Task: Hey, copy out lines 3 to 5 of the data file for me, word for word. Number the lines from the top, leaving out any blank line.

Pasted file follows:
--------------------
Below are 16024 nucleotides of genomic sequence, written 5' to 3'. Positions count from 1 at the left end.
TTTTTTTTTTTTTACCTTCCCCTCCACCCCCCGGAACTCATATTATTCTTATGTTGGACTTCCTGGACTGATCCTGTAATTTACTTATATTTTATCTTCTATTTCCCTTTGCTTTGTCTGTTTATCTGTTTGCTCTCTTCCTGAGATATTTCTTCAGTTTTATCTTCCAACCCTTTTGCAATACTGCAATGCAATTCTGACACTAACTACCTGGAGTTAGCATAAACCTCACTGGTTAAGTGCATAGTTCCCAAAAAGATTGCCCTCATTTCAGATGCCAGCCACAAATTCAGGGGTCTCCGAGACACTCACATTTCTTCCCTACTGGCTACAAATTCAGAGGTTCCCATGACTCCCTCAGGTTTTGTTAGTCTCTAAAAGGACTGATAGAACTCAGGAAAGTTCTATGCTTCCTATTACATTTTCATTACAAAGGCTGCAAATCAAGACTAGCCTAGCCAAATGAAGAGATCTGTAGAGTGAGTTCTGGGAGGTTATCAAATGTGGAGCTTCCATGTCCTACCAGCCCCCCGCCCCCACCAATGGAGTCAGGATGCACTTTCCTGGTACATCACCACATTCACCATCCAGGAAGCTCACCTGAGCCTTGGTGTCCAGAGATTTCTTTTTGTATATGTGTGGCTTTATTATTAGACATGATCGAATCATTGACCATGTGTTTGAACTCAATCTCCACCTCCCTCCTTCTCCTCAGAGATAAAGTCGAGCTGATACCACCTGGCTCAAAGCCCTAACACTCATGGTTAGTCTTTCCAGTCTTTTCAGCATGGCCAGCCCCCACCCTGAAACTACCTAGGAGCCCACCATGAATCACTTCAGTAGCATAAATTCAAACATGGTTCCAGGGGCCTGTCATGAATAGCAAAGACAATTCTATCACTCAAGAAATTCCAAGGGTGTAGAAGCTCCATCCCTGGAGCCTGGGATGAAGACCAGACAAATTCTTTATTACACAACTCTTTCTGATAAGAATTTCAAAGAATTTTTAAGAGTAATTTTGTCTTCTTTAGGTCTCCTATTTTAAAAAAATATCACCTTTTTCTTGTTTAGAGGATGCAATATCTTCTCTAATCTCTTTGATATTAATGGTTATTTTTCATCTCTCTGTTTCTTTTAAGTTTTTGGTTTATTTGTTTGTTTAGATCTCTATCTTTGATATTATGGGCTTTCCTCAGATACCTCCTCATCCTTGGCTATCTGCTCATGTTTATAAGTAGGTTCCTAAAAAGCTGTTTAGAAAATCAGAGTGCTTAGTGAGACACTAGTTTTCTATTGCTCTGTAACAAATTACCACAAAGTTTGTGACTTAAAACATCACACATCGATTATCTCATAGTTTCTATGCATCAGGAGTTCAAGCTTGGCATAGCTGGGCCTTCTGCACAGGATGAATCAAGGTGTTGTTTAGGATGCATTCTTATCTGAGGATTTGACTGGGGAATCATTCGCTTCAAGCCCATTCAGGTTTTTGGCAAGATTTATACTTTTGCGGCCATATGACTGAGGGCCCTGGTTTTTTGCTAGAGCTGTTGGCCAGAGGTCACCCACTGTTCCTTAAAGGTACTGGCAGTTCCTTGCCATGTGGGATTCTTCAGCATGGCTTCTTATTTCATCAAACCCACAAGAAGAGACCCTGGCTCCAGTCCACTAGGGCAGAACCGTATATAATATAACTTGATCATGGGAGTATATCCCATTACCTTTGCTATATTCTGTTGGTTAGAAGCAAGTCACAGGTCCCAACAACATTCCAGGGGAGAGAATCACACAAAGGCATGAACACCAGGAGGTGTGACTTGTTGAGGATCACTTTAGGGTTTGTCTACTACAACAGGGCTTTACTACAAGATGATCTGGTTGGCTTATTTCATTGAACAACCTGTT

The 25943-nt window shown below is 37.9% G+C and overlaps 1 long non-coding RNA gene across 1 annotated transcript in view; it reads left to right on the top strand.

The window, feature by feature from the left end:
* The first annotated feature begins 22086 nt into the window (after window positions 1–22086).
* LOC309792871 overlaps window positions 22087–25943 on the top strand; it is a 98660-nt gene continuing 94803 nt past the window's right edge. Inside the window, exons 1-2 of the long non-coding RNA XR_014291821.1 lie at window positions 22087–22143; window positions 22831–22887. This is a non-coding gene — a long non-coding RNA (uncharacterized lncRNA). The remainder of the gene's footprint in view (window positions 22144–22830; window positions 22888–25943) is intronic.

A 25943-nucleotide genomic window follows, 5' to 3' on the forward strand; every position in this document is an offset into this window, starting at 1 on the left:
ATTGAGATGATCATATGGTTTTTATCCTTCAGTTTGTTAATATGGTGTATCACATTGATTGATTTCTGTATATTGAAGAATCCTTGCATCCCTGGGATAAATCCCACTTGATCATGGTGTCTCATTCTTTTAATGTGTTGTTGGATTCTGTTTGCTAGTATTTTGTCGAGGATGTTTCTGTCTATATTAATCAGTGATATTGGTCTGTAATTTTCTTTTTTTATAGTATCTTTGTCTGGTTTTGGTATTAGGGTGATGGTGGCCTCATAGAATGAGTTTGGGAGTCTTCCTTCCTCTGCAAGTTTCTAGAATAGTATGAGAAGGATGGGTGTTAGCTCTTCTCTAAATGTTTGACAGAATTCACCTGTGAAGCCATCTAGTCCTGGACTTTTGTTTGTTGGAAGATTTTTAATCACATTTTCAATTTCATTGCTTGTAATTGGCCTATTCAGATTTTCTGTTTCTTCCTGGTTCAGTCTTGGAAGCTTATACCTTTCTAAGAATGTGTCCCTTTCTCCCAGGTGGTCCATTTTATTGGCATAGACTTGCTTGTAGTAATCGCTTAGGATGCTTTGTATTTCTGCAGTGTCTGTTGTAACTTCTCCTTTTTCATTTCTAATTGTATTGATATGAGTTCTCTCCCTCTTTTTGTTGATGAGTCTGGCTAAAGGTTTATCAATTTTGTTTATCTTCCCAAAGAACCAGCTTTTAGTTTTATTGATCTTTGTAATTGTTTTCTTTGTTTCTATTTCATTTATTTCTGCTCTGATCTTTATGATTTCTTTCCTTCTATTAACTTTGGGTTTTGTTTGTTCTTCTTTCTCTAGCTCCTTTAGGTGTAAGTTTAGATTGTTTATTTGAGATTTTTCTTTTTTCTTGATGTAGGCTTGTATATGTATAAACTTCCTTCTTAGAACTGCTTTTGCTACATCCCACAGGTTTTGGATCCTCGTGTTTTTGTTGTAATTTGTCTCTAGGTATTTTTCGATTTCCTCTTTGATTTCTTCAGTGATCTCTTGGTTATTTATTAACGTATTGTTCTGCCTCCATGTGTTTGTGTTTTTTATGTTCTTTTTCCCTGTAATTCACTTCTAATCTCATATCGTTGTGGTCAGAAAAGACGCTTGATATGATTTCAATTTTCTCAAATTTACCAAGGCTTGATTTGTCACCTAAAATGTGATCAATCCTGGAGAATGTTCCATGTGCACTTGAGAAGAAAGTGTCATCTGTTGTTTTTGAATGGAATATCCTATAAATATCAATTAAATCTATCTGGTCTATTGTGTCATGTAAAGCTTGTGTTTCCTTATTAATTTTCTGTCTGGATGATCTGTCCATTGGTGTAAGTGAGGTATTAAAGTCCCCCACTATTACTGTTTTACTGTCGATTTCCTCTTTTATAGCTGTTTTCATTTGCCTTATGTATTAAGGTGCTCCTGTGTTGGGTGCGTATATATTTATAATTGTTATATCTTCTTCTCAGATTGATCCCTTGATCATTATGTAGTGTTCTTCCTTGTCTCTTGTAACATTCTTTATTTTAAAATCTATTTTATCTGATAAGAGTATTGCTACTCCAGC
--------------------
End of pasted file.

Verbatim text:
The 25943-nt window shown below is 37.9% G+C and overlaps 1 long non-coding RNA gene across 1 annotated transcript in view; it reads left to right on the top strand.

The window, feature by feature from the left end:
* The first annotated feature begins 22086 nt into the window (after window positions 1–22086).